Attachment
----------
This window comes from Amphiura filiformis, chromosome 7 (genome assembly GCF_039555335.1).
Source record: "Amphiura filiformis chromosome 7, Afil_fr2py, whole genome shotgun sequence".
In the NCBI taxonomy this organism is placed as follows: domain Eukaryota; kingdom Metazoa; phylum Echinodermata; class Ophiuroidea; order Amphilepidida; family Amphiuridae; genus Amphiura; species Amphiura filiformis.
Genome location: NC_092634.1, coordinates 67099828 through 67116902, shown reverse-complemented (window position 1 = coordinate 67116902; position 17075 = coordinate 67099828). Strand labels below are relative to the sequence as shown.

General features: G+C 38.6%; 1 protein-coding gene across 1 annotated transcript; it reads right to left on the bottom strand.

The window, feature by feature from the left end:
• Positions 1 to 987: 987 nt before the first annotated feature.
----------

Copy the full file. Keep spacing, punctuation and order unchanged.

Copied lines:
This window comes from Amphiura filiformis, chromosome 7 (genome assembly GCF_039555335.1).
Source record: "Amphiura filiformis chromosome 7, Afil_fr2py, whole genome shotgun sequence".
In the NCBI taxonomy this organism is placed as follows: domain Eukaryota; kingdom Metazoa; phylum Echinodermata; class Ophiuroidea; order Amphilepidida; family Amphiuridae; genus Amphiura; species Amphiura filiformis.
Genome location: NC_092634.1, coordinates 67099828 through 67116902, shown reverse-complemented (window position 1 = coordinate 67116902; position 17075 = coordinate 67099828). Strand labels below are relative to the sequence as shown.

General features: G+C 38.6%; 1 protein-coding gene across 1 annotated transcript; it reads right to left on the bottom strand.

The window, feature by feature from the left end:
• Positions 1 to 987: 987 nt before the first annotated feature.